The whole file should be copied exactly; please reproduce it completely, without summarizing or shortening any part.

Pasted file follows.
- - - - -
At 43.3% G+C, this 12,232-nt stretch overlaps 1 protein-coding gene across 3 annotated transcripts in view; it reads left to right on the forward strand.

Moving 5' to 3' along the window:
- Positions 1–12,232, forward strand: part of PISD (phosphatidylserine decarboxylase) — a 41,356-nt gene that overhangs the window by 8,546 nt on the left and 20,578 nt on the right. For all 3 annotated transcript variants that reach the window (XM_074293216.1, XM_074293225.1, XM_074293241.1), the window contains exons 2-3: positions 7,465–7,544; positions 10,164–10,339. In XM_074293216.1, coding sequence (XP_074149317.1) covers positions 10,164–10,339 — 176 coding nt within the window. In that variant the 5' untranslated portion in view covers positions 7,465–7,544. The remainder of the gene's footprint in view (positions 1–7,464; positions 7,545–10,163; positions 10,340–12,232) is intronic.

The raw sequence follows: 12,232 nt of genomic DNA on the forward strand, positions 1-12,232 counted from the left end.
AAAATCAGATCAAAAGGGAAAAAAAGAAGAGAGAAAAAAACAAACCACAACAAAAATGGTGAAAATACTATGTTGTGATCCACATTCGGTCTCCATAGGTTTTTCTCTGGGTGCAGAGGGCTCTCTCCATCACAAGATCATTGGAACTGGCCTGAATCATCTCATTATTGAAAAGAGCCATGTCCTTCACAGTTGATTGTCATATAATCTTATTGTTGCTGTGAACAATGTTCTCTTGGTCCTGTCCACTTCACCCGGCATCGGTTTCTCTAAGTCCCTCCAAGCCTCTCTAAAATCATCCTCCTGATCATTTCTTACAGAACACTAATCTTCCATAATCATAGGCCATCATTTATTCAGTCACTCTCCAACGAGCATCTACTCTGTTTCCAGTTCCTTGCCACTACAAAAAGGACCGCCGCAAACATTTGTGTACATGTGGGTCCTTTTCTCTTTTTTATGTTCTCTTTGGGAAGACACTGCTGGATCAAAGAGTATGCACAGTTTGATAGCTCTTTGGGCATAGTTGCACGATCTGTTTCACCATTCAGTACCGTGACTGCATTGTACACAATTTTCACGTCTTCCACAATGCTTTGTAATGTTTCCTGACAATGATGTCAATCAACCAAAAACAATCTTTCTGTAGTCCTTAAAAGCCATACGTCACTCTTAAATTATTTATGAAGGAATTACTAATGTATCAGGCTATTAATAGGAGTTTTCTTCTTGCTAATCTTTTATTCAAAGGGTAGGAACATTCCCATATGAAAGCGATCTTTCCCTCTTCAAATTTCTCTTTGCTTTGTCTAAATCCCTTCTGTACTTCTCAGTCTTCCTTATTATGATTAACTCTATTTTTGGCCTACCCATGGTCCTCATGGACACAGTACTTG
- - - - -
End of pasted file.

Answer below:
At 43.3% G+C, this 12,232-nt stretch overlaps 1 protein-coding gene across 3 annotated transcripts in view; it reads left to right on the forward strand.

Moving 5' to 3' along the window:
- Positions 1–12,232, forward strand: part of PISD (phosphatidylserine decarboxylase) — a 41,356-nt gene that overhangs the window by 8,546 nt on the left and 20,578 nt on the right. For all 3 annotated transcript variants that reach the window (XM_074293216.1, XM_074293225.1, XM_074293241.1), the window contains exons 2-3: positions 7,465–7,544; positions 10,164–10,339. In XM_074293216.1, coding sequence (XP_074149317.1) covers positions 10,164–10,339 — 176 coding nt within the window. In that variant the 5' untranslated portion in view covers positions 7,465–7,544. The remainder of the gene's footprint in view (positions 1–7,464; positions 7,545–10,163; positions 10,340–12,232) is intronic.

The raw sequence follows: 12,232 nt of genomic DNA on the forward strand, positions 1-12,232 counted from the left end.
AAAATCAGATCAAAAGGGAAAAAAAGAAGAGAGAAAAAAACAAACCACAACAAAAATGGTGAAAATACTATGTTGTGATCCACATTCGGTCTCCATAGGTTTTTCTCTGGGTGCAGAGGGCTCTCTCCATCACAAGATCATTGGAACTGGCCTGAATCATCTCATTATTGAAAAGAGCCATGTCCTTCACAGTTGATTGTCATATAATCTTATTGTTGCTGTGAACAATGTTCTCTTGGTCCTGTCCACTTCACCCGGCATCGGTTTCTCTAAGTCCCTCCAAGCCTCTCTAAAATCATCCTCCTGATCATTTCTTACAGAACACTAATCTTCCATAATCATAGGCCATCATTTATTCAGTCACTCTCCAACGAGCATCTACTCTGTTTCCAGTTCCTTGCCACTACAAAAAGGACCGCCGCAAACATTTGTGTACATGTGGGTCCTTTTCTCTTTTTTATGTTCTCTTTGGGAAGACACTGCTGGATCAAAGAGTATGCACAGTTTGATAGCTCTTTGGGCATAGTTGCACGATCTGTTTCACCATTCAGTACCGTGACTGCATTGTACACAATTTTCACGTCTTCCACAATGCTTTGTAATGTTTCCTGACAATGATGTCAATCAACCAAAAACAATCTTTCTGTAGTCCTTAAAAGCCATACGTCACTCTTAAATTATTTATGAAGGAATTACTAATGTATCAGGCTATTAATAGGAGTTTTCTTCTTGCTAATCTTTTATTCAAAGGGTAGGAACATTCCCATATGAAAGCGATCTTTCCCTCTTCAAATTTCTCTTTGCTTTGTCTAAATCCCTTCTGTACTTCTCAGTCTTCCTTATTATGATTAACTCTATTTTTGGCCTACCCATGGTCCTCATGGACACAGTACTTG